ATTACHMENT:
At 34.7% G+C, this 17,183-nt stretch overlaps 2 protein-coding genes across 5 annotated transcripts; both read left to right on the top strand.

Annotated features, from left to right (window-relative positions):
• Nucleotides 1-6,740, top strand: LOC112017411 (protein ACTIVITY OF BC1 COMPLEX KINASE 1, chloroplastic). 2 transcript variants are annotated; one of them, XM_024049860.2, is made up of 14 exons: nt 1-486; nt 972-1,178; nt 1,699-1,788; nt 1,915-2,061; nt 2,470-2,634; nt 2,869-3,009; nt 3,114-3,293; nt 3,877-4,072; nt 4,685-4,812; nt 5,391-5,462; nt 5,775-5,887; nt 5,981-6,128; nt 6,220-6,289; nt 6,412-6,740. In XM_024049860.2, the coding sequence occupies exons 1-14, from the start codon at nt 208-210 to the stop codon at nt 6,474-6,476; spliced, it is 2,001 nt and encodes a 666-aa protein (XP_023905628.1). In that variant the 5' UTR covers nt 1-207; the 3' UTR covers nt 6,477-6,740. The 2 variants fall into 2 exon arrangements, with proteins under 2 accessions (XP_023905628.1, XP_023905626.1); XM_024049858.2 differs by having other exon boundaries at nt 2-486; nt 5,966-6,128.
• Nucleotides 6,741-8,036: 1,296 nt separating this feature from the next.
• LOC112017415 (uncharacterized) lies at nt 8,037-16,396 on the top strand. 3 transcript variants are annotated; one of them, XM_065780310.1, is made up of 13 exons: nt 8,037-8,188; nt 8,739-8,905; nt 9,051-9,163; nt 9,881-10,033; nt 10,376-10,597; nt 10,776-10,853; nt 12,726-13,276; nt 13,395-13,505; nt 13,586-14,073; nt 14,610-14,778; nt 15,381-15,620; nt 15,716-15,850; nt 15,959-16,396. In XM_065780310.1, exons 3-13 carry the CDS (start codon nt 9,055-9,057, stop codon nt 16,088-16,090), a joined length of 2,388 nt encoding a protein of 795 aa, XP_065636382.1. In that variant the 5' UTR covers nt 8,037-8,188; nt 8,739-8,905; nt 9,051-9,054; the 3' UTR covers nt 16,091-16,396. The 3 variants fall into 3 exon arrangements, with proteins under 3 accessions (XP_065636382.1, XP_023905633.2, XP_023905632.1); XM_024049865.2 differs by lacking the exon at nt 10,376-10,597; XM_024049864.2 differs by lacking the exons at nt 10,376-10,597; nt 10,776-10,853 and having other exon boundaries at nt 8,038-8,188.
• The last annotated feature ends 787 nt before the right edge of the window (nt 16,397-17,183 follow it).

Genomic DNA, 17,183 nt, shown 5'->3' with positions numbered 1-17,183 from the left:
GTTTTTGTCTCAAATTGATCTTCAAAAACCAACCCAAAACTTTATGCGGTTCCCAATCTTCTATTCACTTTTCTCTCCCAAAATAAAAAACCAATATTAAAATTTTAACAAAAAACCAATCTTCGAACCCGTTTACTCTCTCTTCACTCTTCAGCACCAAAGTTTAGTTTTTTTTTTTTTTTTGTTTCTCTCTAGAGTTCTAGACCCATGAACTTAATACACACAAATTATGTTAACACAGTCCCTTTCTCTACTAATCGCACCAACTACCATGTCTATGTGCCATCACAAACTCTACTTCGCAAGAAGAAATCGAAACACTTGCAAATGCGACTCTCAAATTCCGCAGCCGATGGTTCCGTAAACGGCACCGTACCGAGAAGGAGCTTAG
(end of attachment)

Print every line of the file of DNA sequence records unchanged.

At 34.7% G+C, this 17,183-nt stretch overlaps 2 protein-coding genes across 5 annotated transcripts; both read left to right on the top strand.

Annotated features, from left to right (window-relative positions):
• Nucleotides 1-6,740, top strand: LOC112017411 (protein ACTIVITY OF BC1 COMPLEX KINASE 1, chloroplastic). 2 transcript variants are annotated; one of them, XM_024049860.2, is made up of 14 exons: nt 1-486; nt 972-1,178; nt 1,699-1,788; nt 1,915-2,061; nt 2,470-2,634; nt 2,869-3,009; nt 3,114-3,293; nt 3,877-4,072; nt 4,685-4,812; nt 5,391-5,462; nt 5,775-5,887; nt 5,981-6,128; nt 6,220-6,289; nt 6,412-6,740. In XM_024049860.2, the coding sequence occupies exons 1-14, from the start codon at nt 208-210 to the stop codon at nt 6,474-6,476; spliced, it is 2,001 nt and encodes a 666-aa protein (XP_023905628.1). In that variant the 5' UTR covers nt 1-207; the 3' UTR covers nt 6,477-6,740. The 2 variants fall into 2 exon arrangements, with proteins under 2 accessions (XP_023905628.1, XP_023905626.1); XM_024049858.2 differs by having other exon boundaries at nt 2-486; nt 5,966-6,128.
• Nucleotides 6,741-8,036: 1,296 nt separating this feature from the next.
• LOC112017415 (uncharacterized) lies at nt 8,037-16,396 on the top strand. 3 transcript variants are annotated; one of them, XM_065780310.1, is made up of 13 exons: nt 8,037-8,188; nt 8,739-8,905; nt 9,051-9,163; nt 9,881-10,033; nt 10,376-10,597; nt 10,776-10,853; nt 12,726-13,276; nt 13,395-13,505; nt 13,586-14,073; nt 14,610-14,778; nt 15,381-15,620; nt 15,716-15,850; nt 15,959-16,396. In XM_065780310.1, exons 3-13 carry the CDS (start codon nt 9,055-9,057, stop codon nt 16,088-16,090), a joined length of 2,388 nt encoding a protein of 795 aa, XP_065636382.1. In that variant the 5' UTR covers nt 8,037-8,188; nt 8,739-8,905; nt 9,051-9,054; the 3' UTR covers nt 16,091-16,396. The 3 variants fall into 3 exon arrangements, with proteins under 3 accessions (XP_065636382.1, XP_023905633.2, XP_023905632.1); XM_024049865.2 differs by lacking the exon at nt 10,376-10,597; XM_024049864.2 differs by lacking the exons at nt 10,376-10,597; nt 10,776-10,853 and having other exon boundaries at nt 8,038-8,188.
• The last annotated feature ends 787 nt before the right edge of the window (nt 16,397-17,183 follow it).

Genomic DNA, 17,183 nt, shown 5'->3' with positions numbered 1-17,183 from the left:
GTTTTTGTCTCAAATTGATCTTCAAAAACCAACCCAAAACTTTATGCGGTTCCCAATCTTCTATTCACTTTTCTCTCCCAAAATAAAAAACCAATATTAAAATTTTAACAAAAAACCAATCTTCGAACCCGTTTACTCTCTCTTCACTCTTCAGCACCAAAGTTTAGTTTTTTTTTTTTTTTTGTTTCTCTCTAGAGTTCTAGACCCATGAACTTAATACACACAAATTATGTTAACACAGTCCCTTTCTCTACTAATCGCACCAACTACCATGTCTATGTGCCATCACAAACTCTACTTCGCAAGAAGAAATCGAAACACTTGCAAATGCGACTCTCAAATTCCGCAGCCGATGGTTCCGTAAACGGCACCGTACCGAGAAGGAGCTTAG